Stress-busting tips

January 30, 2017
Credit: George Hodan/public domain

(HealthDay)—Lying around your home watching TV isn't always the best way to unwind. Police dramas, the news—even sports programming—can be stress-inducing. Plus, it's a passive activity, and mildly addictive, and nowhere near as relaxing as many other options you can choose.

Here are five ways to relax at home that are truly therapeutic:

1. Listen more than you talk. "Feel good" chemicals like dopamine and oxytocin are released in the brain when you really connect with another human being. And when you really listen, your blood pressure actually goes down, according to Dr. James Lynch, an expert in mind/body medicine and a retired professor of psychiatry at the University of Maryland.

2. Take three deep breaths. Dr. Herbert Benson, professor of mind/body medicine at Harvard Medical School and co-author of The Relaxation Response, says deep breathing is a great way to deactivate the stress response.

3. Meditate. New research out of Harvard shows that just eight weeks of regular meditation shrinks a tiny section of the brain known as the amygdala, where the is activated. "The smaller the amygdala became, the less stress subjects reported having," according to psychologist Sara Lazar.

4. Call up an old friend. According to the American Psychological Association, "emotional support is an important protective factor for dealing with life's difficulties." In addition: "Loneliness has been associated with a wide variety of health problems, including high , diminished immunity, cardiovascular disease and cognitive decline." So calling up a friend isn't only relaxing, it's good for your health.

5. Take an . The Mayo Clinic says a short nap in mid-afternoon can promote relaxation, reduce fatigue and increase alertness.

Explore further: Chill therapy: Benson touts treatment potential of stress-control methods

Related Stories

Chill therapy: Benson touts treatment potential of stress-control methods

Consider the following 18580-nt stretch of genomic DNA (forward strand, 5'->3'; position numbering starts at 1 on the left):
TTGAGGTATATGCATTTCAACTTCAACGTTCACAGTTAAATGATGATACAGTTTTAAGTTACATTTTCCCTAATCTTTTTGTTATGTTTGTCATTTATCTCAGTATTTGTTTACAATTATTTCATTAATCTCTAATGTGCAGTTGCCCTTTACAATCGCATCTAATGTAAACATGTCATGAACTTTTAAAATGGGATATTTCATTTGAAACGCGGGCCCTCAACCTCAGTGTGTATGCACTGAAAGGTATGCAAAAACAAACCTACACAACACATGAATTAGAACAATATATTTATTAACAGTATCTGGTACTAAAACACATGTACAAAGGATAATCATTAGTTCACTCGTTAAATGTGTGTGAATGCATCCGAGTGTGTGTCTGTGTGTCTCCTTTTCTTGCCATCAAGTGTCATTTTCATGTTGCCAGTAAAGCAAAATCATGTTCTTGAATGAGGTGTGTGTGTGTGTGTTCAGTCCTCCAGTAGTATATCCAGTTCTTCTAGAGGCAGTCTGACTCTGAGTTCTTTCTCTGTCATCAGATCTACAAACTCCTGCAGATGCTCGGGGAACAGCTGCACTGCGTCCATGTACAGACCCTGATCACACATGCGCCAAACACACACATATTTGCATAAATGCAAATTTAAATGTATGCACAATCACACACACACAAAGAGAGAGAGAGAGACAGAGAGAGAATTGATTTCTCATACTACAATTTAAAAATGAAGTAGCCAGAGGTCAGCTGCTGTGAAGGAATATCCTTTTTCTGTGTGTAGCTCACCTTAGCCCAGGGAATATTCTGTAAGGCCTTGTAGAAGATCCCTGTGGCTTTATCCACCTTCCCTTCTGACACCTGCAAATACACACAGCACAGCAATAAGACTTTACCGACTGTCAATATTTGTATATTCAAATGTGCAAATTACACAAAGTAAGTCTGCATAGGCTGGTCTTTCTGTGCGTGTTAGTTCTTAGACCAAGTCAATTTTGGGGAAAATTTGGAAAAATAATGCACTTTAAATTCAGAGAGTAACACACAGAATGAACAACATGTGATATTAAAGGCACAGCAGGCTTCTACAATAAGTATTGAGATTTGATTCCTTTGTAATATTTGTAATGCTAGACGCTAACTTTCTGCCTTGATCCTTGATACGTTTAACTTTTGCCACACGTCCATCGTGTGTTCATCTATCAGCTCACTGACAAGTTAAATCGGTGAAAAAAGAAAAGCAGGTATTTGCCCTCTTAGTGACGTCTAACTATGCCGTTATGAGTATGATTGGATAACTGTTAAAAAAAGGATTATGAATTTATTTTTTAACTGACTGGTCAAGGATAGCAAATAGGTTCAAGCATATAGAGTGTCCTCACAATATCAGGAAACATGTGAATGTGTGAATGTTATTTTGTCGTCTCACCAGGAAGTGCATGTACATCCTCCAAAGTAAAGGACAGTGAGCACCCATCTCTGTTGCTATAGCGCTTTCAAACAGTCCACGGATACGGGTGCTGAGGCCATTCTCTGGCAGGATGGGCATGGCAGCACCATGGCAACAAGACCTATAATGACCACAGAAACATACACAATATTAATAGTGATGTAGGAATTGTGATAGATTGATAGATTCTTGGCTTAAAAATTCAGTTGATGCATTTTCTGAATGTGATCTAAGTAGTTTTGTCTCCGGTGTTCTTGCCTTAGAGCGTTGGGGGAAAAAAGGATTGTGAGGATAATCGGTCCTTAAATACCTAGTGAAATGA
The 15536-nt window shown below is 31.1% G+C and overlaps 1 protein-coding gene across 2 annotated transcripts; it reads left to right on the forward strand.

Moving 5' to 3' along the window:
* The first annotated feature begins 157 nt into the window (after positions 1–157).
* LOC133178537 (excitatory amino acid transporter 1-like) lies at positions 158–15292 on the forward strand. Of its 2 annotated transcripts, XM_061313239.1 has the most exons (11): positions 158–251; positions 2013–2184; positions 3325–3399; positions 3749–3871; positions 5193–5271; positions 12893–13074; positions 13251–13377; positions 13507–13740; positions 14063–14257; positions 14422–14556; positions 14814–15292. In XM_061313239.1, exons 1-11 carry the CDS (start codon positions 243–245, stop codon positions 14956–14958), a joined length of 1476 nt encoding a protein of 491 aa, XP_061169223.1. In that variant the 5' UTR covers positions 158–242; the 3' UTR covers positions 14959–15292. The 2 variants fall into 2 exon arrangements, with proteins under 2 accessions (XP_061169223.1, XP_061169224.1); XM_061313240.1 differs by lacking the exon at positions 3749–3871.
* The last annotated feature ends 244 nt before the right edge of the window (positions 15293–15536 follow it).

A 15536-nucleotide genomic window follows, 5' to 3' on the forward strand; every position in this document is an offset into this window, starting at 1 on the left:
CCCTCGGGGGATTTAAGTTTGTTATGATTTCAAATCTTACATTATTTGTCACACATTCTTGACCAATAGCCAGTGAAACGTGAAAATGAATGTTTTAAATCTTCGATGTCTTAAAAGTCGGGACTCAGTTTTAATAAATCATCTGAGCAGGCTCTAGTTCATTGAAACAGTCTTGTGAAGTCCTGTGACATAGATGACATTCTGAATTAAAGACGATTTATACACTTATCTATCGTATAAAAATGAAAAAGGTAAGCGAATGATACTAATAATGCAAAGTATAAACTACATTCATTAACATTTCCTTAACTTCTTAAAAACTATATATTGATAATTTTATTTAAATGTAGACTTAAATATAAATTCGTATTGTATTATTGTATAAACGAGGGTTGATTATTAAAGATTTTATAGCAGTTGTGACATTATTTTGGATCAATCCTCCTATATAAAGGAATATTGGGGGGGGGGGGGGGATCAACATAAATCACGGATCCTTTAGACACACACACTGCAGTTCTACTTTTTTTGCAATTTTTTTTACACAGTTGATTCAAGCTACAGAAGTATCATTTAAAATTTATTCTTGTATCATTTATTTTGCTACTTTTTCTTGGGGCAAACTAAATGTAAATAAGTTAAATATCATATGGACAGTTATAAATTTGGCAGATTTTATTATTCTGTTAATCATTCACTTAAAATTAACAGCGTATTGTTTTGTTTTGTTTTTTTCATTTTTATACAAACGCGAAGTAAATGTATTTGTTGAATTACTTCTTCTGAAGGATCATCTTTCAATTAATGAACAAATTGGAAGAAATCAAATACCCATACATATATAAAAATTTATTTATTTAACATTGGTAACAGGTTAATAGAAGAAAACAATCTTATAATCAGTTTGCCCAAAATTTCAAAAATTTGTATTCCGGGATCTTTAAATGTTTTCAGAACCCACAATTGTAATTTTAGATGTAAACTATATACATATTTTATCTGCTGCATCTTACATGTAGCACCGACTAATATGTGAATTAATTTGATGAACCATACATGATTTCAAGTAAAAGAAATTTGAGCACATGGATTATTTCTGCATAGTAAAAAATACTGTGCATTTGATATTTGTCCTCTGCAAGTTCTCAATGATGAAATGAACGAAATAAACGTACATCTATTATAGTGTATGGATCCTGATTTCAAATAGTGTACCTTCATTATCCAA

April 10, 2012
In the 1970s, Herbert Benson’s book “The Relaxation Response” described a method for easing moments of great stress — the opposite of the “fight or flight” mechanism that causes panic when it ...

Managing stress with mindful breathing

January 6, 2017
Stress is an inevitable part of life, but it can affect every organ system and cause negative impacts to your health. While we can't always eliminate our problems, we can learn to manage and relate to stress so that it doesn't ...

Relaxation response-based program may reduce participants' future use of health services

October 13, 2015
Many studies have showed that eliciting the relaxation response - a physiologic state of deep rest induced by practices such as meditation, yoga and prayer - not only relieves feelings of stress and anxiety but also affects ...

Forget dieting—retrain your brain to beat stress and lose weight

December 8, 2016
A QUT neuroscientist internationally acclaimed for her research on alcohol and sugar addiction claims brainpower rather than willpower is the key to living healthily.

Elders' stress response may worsen depression's impact

January 17, 2017
UConn Health psychiatry researchers have found that vulnerability to stress increases the likelihood that elderly adults with major depression will experience cognitive decline in the future, and they recommend tailoring ...

Stress-busting tips from experts

October 19, 2013
(HealthDay)—Nobody is immune from the negative health effects of stress. The good news is that staying active is a natural and effective way to reduce stress and avoid related issues like weight fluctuations, nausea and ...

Recommended for you

Novel intervention for anxiety symptoms among people with bipolar disorder

July 23, 2018
Psychologists at Lancaster University have devised a novel psychological intervention to address anxiety in bipolar disorder (AIBD).

New study questions use of talking therapy as a treatment for schizophrenia

July 20, 2018
The findings of the first meta-analysis examining the effectiveness of Cognitive Behavioural Therapy for psychosis (CBTp) on improving the quality of life and functioning and reducing distress of people diagnosed with schizophrenia ...

Perfectionism in young children may indicate OCD risk

July 19, 2018
Studying young children, researchers at Washington University School of Medicine in St. Louis found that kids who possess tendencies toward perfectionism and excessive self-control are twice as likely as other children to ...

Younger children tend to make more informed decisions

July 19, 2018
A new study from the University of Waterloo has found that in some ways, the older you get the worse your decision making becomes.

Finding well-being through an aerial, as opposed to ground-level, view of time

July 19, 2018
Do today and yesterday and tomorrow loom large in your thinking, with the more distant past and future barely visible on the horizon? That's not unusual in today's time-pressed world—and it seems a recipe for angst.

Are you prone to feeling guilty? Then you're probably more trustworthy, study shows

July 19, 2018
It turns out your mother was right: guilt is a powerful motivator.

0 comments

Please sign in to add a comment. Registration is free, and takes less than a minute. Read more

Click here to reset your password.
Sign in to get notified via email when new comments are made.